Secretary of State Hillary Clinton offered South Korean leaders firm assurances Friday of American solidarity against North Korea. She stopped short, however, of saying how the United States will respond if North Korea stonewalls on demands for a protocol for verifying disablement of its nuclear weapons program.
Mrs. Clinton preferred, over a lunch with South Korea's conservative President Lee Myung-bak and a separate session with Foreign Minister Yu Myung-hwan, to stress the need "to look for ways" to bring North Korea back to six-nation talks on its nuclear program.
As a sign of US eagerness to get North Korea to resume the talks, last held in December, she announced the appointment of Stephen Bosworth, former ambassador to South Korea, as special envoy on North Korea. Mr. Bosworth, who took over as dean of Tufts University's Fletcher School of Law and Diplomacy after leaving here in 2000, said after a trip to Pyongyang two weeks ago that he found North Korean officials receptive to returning to the table despite the harsh language of recent statements denouncing President Lee and his policies.
Bosworth's appointment, in the view of some analysts, has the potential to raise the tempo of negotiations. He in effect replaces Christopher Hill, who is leaving his post as assistant secretary of state for East Asia and the Pacific after accompanying Clinton on a trip that took her first to Japan and Indonesia before coming here. They flew Friday evening to Beijing, the host of the off-again, on-again six-party talks for the past four years.
Bosworth, unlike Mr. Hill, will be able to focus solely on North Korea. Paik Hak-soon, a North Korean expert at the Sejong Institute here, believes that appointment of a special envoy – with a one-issue mission similar to that of Richard Holbrooke on Afghanistan and Pakistan, or George Mitchell on Israel and the Palestinian territories – would be "a signal to North Korea" of the new level of seriousness with which the US views the process.
"As the senior representative for North Korean policy," said Clinton, Bosworth's mission will be "to stem the risk of North Korean ambitions."
In looking for how to achieve that goal, she added, the US would be "dealing with the government that's in place right now."
The South Korean government put out a statement saying that North Korean leader Kim Jong Il was "in full control," according to Yonhap, the South Korean news agency. The statement appeared to be an effort to counter any impression that the US and South Korea were doubting the authority of Mr. Kim, who reportedly suffered a stroke in August but has been well enough to visit numerous farms, factories, and military units since then, at least as portrayed in still photographs released by North Korea.
Wherever she went on her one day in South Korea, Clinton sought to allay concerns here that US policy would become too soft after having appeared hard-line during the presidency of George W. Bush.
"North Korea is not going to get a different relationship with the US by insulting and refusing dialogue," she said, warning that the North needs first to stop the harsh rhetoric against the South, notably President Lee, frequently attacked as a "traitor" and "lackey" of the US.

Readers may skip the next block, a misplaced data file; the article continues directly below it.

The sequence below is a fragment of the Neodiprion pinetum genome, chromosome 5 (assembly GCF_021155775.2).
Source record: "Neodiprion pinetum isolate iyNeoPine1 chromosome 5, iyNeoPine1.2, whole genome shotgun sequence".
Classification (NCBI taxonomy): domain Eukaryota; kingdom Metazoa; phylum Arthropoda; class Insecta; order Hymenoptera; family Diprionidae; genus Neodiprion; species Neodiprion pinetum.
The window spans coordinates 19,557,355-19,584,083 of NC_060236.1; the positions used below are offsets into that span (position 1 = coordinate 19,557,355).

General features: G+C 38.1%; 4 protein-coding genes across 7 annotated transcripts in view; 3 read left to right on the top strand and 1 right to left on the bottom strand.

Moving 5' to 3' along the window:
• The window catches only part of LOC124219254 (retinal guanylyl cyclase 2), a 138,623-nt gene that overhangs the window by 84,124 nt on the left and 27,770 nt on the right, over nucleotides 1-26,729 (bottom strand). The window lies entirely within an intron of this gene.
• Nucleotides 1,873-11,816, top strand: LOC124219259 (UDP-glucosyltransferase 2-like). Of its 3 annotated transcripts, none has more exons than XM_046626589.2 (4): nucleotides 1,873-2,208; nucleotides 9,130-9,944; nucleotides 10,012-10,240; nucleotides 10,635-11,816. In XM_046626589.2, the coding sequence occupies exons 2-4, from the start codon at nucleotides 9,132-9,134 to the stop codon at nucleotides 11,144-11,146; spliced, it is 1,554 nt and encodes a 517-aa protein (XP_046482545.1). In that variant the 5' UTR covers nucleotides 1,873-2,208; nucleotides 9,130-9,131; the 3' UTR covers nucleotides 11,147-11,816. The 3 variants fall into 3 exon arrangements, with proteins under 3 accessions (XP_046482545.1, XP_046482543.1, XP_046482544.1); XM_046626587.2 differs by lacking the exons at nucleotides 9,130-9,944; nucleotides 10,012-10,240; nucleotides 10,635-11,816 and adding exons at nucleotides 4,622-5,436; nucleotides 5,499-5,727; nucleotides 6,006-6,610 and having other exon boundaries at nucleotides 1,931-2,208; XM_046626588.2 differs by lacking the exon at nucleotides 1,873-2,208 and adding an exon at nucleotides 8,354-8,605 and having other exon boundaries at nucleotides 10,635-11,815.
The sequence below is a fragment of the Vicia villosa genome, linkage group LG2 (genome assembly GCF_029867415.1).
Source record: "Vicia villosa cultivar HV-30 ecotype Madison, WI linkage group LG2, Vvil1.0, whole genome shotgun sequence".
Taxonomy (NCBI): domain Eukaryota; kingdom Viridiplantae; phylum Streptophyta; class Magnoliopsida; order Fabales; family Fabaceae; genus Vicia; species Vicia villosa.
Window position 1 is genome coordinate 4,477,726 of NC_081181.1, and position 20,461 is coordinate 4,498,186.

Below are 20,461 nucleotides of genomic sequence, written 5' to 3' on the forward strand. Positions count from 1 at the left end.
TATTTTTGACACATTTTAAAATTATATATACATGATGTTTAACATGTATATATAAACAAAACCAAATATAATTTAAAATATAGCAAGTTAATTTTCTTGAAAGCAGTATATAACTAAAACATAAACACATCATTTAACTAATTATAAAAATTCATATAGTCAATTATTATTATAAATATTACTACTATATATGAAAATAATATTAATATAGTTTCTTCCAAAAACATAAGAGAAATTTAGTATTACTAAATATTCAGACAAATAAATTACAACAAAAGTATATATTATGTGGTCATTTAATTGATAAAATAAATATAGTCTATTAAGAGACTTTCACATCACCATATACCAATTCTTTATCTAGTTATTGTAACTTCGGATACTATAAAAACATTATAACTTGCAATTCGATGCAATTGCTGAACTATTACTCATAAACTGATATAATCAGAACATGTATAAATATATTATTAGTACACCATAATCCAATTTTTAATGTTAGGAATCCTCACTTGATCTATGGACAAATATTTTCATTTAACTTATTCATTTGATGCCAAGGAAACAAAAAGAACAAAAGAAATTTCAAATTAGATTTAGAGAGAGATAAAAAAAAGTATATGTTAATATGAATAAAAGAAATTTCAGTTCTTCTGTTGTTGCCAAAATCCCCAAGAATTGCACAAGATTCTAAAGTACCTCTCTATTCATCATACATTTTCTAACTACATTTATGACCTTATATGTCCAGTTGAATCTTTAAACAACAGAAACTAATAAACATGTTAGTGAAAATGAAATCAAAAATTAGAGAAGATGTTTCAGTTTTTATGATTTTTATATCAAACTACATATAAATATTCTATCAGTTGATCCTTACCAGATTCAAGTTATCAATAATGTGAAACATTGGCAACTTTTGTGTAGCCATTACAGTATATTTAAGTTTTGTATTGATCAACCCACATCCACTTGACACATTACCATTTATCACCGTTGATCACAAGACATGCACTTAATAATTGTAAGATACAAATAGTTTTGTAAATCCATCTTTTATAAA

She agreed with South Korean officials that North Korea was required to suspend all activities related to its nuclear program under a UN Security Council resolution, but was vague about what to do if North Korea made good on signs of plans to launch a satellite from a long-range Taepodong-2 missile, now on site near the northeastern coast.
The US is "willing to normalize bilateral relations," negotiate a peace treaty in place of the armistice that ended the Korean War, and "assist immediately" in providing aid, she told students at Ewha Woman's University here, only "if North Korea is genuinely prepared to completely and verifiably eliminate nuclear weapons."
Fears persist, however, that the US will open bilateral talks with North Korea and then open up diplomatic relations, even as the North balks at verification of disablement of its nuclear weapons.
While "US-DPRK [North Korean] dialogue is important," Foreign Minister Yu said before Clinton arrived, "there are other parties" in the talks, and "to resolve the issue, we have to adhere to principles."
Yu emphasized the need for verification. "If North Korea refuses that, it would mean no negotiations." To which he added, hopefully, "I believe the US will agree to this point."
Verification talks broke down in December after the North refused to agree to let inspectors remove material from its nuclear complex at Yongbyon for scrutiny. North Korea recently has said it will not give up the warheads it's already fabricated even after forming diplomatic relations and has repudiated its 1991 nonaggression treaty with South Korea.
"I don't think Clinton has the capability [to push verification] because of the domestic economic crisis," says Choi Choon-heum, senior research fellow at the Korean Institute of National Unification. "North Korea is trying to negotiate directly with the US. The process will be very slow, and the US may concede to negotiate on normalization of relations without preconditions."
At Ewha University, Clinton received an honorary doctorate and answered questions from 2,000 young women, her largest audience on the trip.
She compared Ewha, a large and prestigious institution, with Wellesley College, of which she is an alumna.
She "could never have imagined myself here as the secretary of State," she said, "but look where I am now." Her advice: "Follow your dreams."